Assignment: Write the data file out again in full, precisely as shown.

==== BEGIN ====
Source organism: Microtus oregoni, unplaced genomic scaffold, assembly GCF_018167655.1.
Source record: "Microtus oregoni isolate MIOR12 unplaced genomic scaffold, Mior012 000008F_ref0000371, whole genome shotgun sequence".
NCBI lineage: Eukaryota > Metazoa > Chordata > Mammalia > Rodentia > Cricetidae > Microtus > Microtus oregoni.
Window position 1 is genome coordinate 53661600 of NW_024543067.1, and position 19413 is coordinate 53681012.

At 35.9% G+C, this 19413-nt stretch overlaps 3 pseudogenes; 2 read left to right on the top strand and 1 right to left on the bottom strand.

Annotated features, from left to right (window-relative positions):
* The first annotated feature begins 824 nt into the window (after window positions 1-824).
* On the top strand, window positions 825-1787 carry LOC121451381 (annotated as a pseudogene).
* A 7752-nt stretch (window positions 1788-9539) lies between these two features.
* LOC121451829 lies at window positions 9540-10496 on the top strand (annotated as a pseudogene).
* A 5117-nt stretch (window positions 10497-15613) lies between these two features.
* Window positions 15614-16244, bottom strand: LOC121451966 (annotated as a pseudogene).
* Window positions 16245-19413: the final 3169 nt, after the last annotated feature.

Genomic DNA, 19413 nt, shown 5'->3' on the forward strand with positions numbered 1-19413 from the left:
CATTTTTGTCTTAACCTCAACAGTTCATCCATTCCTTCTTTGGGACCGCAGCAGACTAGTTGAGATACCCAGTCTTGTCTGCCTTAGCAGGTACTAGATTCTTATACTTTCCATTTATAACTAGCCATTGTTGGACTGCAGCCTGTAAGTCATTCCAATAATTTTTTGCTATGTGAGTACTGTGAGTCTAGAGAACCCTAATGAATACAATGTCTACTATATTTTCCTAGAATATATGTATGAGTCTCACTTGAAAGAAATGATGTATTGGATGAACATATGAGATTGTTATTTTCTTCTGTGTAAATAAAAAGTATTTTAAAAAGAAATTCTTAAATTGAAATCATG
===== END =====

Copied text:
Source organism: Microtus oregoni, unplaced genomic scaffold, assembly GCF_018167655.1.
Source record: "Microtus oregoni isolate MIOR12 unplaced genomic scaffold, Mior012 000008F_ref0000371, whole genome shotgun sequence".
NCBI lineage: Eukaryota > Metazoa > Chordata > Mammalia > Rodentia > Cricetidae > Microtus > Microtus oregoni.
Window position 1 is genome coordinate 53661600 of NW_024543067.1, and position 19413 is coordinate 53681012.

At 35.9% G+C, this 19413-nt stretch overlaps 3 pseudogenes; 2 read left to right on the top strand and 1 right to left on the bottom strand.

Annotated features, from left to right (window-relative positions):
* The first annotated feature begins 824 nt into the window (after window positions 1-824).
* On the top strand, window positions 825-1787 carry LOC121451381 (annotated as a pseudogene).
* A 7752-nt stretch (window positions 1788-9539) lies between these two features.
* LOC121451829 lies at window positions 9540-10496 on the top strand (annotated as a pseudogene).
* A 5117-nt stretch (window positions 10497-15613) lies between these two features.
* Window positions 15614-16244, bottom strand: LOC121451966 (annotated as a pseudogene).
* Window positions 16245-19413: the final 3169 nt, after the last annotated feature.

Genomic DNA, 19413 nt, shown 5'->3' on the forward strand with positions numbered 1-19413 from the left:
CATTTTTGTCTTAACCTCAACAGTTCATCCATTCCTTCTTTGGGACCGCAGCAGACTAGTTGAGATACCCAGTCTTGTCTGCCTTAGCAGGTACTAGATTCTTATACTTTCCATTTATAACTAGCCATTGTTGGACTGCAGCCTGTAAGTCATTCCAATAATTTTTTGCTATGTGAGTACTGTGAGTCTAGAGAACCCTAATGAATACAATGTCTACTATATTTTCCTAGAATATATGTATGAGTCTCACTTGAAAGAAATGATGTATTGGATGAACATATGAGATTGTTATTTTCTTCTGTGTAAATAAAAAGTATTTTAAAAAGAAATTCTTAAATTGAAATCATG